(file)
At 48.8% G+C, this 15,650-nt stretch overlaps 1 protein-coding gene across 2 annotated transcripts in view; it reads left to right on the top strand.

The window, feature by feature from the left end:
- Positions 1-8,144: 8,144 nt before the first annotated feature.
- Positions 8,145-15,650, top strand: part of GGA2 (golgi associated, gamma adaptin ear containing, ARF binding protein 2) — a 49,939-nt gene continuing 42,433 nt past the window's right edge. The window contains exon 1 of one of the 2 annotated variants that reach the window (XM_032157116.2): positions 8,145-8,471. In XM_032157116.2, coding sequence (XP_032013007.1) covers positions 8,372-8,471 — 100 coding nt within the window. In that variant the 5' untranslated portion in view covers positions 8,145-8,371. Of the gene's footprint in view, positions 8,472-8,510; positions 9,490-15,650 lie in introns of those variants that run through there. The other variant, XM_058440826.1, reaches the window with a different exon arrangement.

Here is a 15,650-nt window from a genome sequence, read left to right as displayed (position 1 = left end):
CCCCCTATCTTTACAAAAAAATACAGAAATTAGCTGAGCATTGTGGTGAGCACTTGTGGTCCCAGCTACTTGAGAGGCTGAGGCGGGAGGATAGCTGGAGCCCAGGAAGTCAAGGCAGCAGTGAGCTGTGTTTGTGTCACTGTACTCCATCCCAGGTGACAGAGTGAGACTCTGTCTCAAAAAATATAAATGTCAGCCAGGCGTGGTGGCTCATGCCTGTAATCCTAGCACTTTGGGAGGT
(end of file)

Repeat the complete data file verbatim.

At 48.8% G+C, this 15,650-nt stretch overlaps 1 protein-coding gene across 2 annotated transcripts in view; it reads left to right on the top strand.

The window, feature by feature from the left end:
- Positions 1-8,144: 8,144 nt before the first annotated feature.
- Positions 8,145-15,650, top strand: part of GGA2 (golgi associated, gamma adaptin ear containing, ARF binding protein 2) — a 49,939-nt gene continuing 42,433 nt past the window's right edge. The window contains exon 1 of one of the 2 annotated variants that reach the window (XM_032157116.2): positions 8,145-8,471. In XM_032157116.2, coding sequence (XP_032013007.1) covers positions 8,372-8,471 — 100 coding nt within the window. In that variant the 5' untranslated portion in view covers positions 8,145-8,371. Of the gene's footprint in view, positions 8,472-8,510; positions 9,490-15,650 lie in introns of those variants that run through there. The other variant, XM_058440826.1, reaches the window with a different exon arrangement.

Here is a 15,650-nt window from a genome sequence, read left to right as displayed (position 1 = left end):
CCCCCTATCTTTACAAAAAAATACAGAAATTAGCTGAGCATTGTGGTGAGCACTTGTGGTCCCAGCTACTTGAGAGGCTGAGGCGGGAGGATAGCTGGAGCCCAGGAAGTCAAGGCAGCAGTGAGCTGTGTTTGTGTCACTGTACTCCATCCCAGGTGACAGAGTGAGACTCTGTCTCAAAAAATATAAATGTCAGCCAGGCGTGGTGGCTCATGCCTGTAATCCTAGCACTTTGGGAGGT